The idea sounded like just what was needed for working parents in the Washington area: a training school for nannies.
Northern Virginia Community College, commonly called NOVA, began what was described as the area's first such program last year, enrolling high school graduates and holders of high school equivalency diplomas.
Eighteen months later, the program has produced its first graduates and been pronounced a qualified success, although the supply of nannies is still far outstripped by demand.
Students in NOVA's nanny program are required to attend 50 hours of classes, equal to about one year of attendance, on subjects including child psychology, nutrition, human growth and development, and how to write employment contracts.
At graduation, they get certificates that can be applied for credit toward an associate or undergraduate degree in early childhood education. Some of the graduates will become full-time live-in nannies; others might share child care duties among several families.
The program produced its first graduates in the spring, and all 12 are now employed. Program officials say they know of only two who are nannies; the jobs of the rest are unknown. The program now has national certification from the American Council of Nanny Schools. More than 30 colleges and community colleges have asked NOVA for its curriculum.
"We have encountered some difficulties," said Elizabeth Johns, the college's social science chairwoman. Some students who went to NOVA intending to finish the nanny program switched to the lengthier degree program, which would ultimately allow them to work in a nursery school or day care center, she said.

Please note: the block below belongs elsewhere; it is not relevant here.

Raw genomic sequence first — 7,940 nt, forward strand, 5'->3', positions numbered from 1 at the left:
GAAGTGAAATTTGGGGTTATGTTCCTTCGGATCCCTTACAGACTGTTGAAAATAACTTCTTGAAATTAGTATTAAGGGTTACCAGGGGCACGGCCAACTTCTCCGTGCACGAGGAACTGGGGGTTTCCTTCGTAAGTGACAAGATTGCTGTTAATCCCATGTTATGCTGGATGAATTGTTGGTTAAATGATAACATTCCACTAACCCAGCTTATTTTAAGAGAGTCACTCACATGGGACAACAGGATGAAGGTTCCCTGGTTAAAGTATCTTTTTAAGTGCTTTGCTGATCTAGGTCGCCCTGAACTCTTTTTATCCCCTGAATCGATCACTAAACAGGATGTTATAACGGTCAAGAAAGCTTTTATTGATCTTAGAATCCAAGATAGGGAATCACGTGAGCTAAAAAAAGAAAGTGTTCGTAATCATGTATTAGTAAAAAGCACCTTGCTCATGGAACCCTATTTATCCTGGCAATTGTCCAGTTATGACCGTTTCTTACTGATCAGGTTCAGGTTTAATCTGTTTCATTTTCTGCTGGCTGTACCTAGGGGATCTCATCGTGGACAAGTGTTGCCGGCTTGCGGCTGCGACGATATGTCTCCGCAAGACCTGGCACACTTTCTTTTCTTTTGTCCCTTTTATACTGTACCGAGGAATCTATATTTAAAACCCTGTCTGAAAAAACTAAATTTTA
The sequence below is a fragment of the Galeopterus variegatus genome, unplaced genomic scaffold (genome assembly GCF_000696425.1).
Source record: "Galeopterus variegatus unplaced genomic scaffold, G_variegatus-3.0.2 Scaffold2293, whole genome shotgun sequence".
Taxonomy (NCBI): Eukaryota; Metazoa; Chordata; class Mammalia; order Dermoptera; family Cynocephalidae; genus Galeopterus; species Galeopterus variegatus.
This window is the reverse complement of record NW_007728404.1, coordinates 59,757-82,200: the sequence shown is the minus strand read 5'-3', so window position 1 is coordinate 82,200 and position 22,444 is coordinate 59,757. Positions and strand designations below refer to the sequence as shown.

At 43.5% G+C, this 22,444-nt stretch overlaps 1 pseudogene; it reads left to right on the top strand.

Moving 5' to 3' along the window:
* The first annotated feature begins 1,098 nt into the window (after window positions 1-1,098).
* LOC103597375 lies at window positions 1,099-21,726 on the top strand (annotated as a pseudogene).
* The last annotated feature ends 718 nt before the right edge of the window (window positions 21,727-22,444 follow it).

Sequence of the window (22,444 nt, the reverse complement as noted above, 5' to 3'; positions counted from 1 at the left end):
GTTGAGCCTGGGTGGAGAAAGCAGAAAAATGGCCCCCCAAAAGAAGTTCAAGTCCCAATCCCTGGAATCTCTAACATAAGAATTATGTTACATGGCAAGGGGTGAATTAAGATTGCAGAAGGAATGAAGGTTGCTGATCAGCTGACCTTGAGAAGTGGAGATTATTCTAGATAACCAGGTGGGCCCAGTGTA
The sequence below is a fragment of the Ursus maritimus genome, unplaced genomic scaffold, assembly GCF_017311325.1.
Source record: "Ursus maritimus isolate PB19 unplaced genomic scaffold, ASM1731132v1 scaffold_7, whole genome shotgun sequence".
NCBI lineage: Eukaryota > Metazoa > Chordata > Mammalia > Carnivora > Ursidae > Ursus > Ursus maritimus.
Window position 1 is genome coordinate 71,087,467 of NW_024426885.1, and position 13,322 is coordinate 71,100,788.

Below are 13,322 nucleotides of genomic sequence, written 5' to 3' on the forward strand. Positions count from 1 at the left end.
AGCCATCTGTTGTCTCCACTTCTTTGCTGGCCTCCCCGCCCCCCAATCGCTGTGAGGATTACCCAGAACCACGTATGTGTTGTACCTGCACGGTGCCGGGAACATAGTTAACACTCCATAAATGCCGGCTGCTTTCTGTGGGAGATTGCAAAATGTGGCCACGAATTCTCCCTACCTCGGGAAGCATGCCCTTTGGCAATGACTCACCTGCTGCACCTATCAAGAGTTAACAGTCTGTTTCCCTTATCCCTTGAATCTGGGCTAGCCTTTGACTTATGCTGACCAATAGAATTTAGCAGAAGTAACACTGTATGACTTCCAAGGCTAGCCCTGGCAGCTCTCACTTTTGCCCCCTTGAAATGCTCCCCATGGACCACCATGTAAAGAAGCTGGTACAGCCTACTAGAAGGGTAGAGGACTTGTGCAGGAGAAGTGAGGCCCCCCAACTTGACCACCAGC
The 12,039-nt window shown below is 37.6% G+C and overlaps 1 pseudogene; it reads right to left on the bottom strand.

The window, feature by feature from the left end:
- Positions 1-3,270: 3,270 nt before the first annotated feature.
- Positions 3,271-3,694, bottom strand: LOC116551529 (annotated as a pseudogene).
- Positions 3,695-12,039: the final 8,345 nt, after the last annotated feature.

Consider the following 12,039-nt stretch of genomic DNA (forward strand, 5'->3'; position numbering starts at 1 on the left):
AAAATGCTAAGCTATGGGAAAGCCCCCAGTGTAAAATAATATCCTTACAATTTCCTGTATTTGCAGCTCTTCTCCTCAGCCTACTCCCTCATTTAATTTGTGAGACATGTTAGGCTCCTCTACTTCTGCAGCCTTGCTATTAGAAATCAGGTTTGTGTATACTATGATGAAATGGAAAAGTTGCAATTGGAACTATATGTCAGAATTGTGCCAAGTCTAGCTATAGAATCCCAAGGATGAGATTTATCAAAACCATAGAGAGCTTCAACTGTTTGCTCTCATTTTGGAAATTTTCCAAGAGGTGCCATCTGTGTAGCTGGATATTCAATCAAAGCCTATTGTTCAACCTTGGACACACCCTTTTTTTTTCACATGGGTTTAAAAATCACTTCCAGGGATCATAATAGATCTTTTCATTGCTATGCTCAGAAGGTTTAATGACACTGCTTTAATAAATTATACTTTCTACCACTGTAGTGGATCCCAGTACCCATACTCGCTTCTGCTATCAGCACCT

"They don't want to be confined," Johns explained. "Being a nanny can be very confining" because of the long hours and the necessity to live in.
So the nanny program is recruiting among two special groups: low-income mothers of children in the Head Start program, and teen-aged mothers.
Thirteen students who began the program last Wednesday are mothers of pupils enrolled in Head Start classes in Fairfax County, said Eula Miller, who runs the nanny program. "It's to open up options for those people . . . help them become self-sufficient," she said.
In January, 25 teen-age mothers are expected to enroll under a grant announced Friday from the U.S. Education Department's Fund for the Improvement of Post-Secondary Education. The grant will help pay for counseling and other support services for the young women.
The school's waiting list of parents seeking nannies now numbers 300, Miller said.
"We've got plenty of jobs," she said. "We will never be able to meet that demand."